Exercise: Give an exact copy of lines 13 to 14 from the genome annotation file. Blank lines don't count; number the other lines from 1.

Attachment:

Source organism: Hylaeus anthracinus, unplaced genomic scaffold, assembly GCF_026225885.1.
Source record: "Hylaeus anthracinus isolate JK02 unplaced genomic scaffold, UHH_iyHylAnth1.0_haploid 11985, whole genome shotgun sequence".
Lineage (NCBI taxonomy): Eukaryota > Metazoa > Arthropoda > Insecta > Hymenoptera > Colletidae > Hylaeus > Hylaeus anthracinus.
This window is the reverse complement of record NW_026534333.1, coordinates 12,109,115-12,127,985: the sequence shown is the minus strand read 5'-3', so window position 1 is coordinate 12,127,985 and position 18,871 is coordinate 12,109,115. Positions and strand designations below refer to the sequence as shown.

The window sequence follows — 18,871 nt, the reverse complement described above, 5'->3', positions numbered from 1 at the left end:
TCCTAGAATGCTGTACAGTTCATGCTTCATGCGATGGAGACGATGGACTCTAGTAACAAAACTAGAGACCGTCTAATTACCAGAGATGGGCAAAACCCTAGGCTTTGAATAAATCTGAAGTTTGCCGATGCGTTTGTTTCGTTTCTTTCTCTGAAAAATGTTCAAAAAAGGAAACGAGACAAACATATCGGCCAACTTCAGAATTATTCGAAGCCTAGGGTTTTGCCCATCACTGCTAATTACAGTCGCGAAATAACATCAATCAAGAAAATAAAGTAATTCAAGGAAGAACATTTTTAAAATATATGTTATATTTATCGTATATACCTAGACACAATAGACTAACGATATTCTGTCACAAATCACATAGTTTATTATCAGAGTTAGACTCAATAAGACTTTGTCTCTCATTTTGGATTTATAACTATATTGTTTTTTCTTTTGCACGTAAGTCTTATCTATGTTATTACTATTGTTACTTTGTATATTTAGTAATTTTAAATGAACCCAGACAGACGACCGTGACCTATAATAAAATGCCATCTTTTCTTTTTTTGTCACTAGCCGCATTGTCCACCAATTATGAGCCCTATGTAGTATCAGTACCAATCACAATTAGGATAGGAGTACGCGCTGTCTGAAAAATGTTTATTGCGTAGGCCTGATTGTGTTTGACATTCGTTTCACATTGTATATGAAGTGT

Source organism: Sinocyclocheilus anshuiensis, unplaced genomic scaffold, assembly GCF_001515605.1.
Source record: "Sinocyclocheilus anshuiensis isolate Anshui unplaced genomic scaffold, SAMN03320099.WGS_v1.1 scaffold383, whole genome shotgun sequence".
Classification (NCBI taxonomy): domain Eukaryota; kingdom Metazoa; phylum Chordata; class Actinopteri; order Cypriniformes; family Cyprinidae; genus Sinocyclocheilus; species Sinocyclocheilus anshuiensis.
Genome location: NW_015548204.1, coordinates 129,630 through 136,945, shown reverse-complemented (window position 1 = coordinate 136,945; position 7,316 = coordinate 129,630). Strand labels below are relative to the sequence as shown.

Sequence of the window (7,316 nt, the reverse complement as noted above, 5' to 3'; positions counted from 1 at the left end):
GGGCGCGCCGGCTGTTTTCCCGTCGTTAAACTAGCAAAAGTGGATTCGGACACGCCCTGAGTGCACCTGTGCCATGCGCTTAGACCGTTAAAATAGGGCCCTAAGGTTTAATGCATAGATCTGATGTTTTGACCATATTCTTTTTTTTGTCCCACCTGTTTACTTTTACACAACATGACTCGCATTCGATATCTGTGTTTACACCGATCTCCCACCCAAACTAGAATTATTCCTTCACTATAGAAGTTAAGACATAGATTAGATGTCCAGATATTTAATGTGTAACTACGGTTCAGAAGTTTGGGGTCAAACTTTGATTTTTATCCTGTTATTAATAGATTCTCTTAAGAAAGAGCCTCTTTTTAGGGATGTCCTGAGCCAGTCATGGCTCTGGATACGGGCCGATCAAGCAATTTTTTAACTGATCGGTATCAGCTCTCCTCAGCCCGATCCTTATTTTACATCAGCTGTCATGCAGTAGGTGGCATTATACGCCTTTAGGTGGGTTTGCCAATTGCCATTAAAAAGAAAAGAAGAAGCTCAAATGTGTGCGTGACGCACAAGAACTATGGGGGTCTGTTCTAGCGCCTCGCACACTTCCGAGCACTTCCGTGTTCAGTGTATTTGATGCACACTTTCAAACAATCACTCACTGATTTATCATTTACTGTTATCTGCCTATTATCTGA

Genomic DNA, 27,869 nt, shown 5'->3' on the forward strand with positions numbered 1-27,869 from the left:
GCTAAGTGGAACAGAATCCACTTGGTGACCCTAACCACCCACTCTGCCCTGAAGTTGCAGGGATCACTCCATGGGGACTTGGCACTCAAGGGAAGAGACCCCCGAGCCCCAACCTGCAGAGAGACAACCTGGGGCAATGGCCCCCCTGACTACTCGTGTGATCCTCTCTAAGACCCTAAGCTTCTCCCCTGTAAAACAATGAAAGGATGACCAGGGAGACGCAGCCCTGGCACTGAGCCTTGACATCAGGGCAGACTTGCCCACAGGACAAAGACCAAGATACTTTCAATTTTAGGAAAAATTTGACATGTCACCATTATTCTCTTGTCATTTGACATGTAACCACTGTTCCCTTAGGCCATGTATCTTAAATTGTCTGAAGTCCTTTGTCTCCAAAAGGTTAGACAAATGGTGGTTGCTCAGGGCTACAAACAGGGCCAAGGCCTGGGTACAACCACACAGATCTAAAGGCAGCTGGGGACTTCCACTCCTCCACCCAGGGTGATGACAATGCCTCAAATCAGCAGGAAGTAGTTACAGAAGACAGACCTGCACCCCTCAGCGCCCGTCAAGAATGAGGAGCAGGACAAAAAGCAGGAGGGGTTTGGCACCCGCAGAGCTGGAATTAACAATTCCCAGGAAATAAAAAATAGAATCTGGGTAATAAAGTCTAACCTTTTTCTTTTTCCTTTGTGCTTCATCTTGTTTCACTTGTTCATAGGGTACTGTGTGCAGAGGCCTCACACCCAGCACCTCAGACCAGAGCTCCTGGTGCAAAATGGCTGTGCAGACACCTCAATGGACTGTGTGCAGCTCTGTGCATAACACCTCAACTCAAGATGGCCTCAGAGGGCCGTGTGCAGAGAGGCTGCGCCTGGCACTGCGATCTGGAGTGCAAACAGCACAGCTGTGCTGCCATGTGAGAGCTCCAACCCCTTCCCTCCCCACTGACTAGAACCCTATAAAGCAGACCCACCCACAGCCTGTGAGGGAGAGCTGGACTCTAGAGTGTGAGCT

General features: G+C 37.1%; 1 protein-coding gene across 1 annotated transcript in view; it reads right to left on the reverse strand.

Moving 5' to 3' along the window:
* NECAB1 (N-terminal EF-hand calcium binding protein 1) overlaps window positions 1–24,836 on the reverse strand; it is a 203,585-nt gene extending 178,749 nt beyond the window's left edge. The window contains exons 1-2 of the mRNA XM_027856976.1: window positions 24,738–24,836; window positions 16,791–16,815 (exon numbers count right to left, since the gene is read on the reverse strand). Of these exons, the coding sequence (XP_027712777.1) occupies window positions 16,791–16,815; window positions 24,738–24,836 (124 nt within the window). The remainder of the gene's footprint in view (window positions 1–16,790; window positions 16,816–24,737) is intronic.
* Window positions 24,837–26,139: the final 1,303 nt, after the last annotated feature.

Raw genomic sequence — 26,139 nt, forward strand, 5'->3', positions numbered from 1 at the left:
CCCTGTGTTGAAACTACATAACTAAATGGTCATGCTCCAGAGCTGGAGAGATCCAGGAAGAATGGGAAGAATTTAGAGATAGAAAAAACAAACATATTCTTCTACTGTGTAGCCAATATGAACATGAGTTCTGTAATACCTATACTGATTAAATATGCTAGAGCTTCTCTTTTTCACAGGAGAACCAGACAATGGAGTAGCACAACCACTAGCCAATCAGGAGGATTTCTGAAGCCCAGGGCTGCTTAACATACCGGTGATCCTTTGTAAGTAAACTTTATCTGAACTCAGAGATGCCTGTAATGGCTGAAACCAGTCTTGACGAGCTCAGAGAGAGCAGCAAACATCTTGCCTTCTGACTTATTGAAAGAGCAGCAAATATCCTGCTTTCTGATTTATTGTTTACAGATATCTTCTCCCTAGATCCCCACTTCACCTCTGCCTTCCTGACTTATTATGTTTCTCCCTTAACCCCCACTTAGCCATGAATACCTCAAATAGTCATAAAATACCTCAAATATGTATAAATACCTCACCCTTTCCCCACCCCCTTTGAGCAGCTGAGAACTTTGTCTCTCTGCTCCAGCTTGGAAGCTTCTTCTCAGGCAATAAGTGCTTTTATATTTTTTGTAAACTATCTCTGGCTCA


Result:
Genomic DNA, 27,869 nt, shown 5'->3' on the forward strand with positions numbered 1-27,869 from the left:
GCTAAGTGGAACAGAATCCACTTGGTGACCCTAACCACCCACTCTGCCCTGAAGTTGCAGGGATCACTCCATGGGGACTTGGCACTCAAGGGAAGAGACCCCCGAGCCCCAACCTGCAGAGAGACAACCTGGGGCAATGGCCCCCCTGACTACTCGTGTGATCCTCTCTAAGACCCTAAGCTTCTCCCCTGTAAAACAATGAAAGGATGACCAGGGAGACGCAGCCCTGGCACTGAGCCTTGACATCAGGGCAGACTTGCCCACAGGACAAAGACCAAGATACTTTCAATTTTAGGAAAAATTTGACATGTCACCATTATTCTCTTGTCATTTGACATGTAACCACTGTTCCCTTAGGCCATGTATCTTAAATTGTCTGAAGTCCTTTGTCTCCAAAAGGTTAGACAAATGGTGGTTGCTCAGGGCTACAAACAGGGCCAAGGCCTGGGTACAACCACACAGATCTAAAGGCAGCTGGGGACTTCCACTCCTCCACCCAGGGTGATGACAATGCCTCAAATCAGCAGGAAGTAGTTACAGAAGACAGACCTGCACCCCTCAGCGCCCGTCAAGAATGAGGAGCAGGACAAAAAGCAGGAGGGGTTTGGCACCCGCAGAGCTGGAATTAACAATTCCCAGGAAATAAAAAATAGAATCTGGGTAATAAAGTCTAACCTTTTTCTTTTTCCTTTGTGCTTCATCTTGTTTCACTTGTTCATAGGGTACTGTGTGCAGAGGCCTCACACCCAGCACCTCAGACCAGAGCTCCTGGTGCAAAATGGCTGTGCAGACACCTCAATGGACTGTGTGCAGCTCTGTGCATAACACCTCAACTCAAGATGGCCTCAGAGGGCCGTGTGCAGAGAGGCTGCGCCTGGCACTGCGATCTGGAGTGCAAACAGCACAGCTGTGCTGCCATGTGAGAGCTCCAACCCCTTCCCTCCCCACTGACTAGAACCCTATAAAGCAGACCCACCCACAGCCTGTGAGGGAGAGCTGGACTCTAGAGTGTGAGCT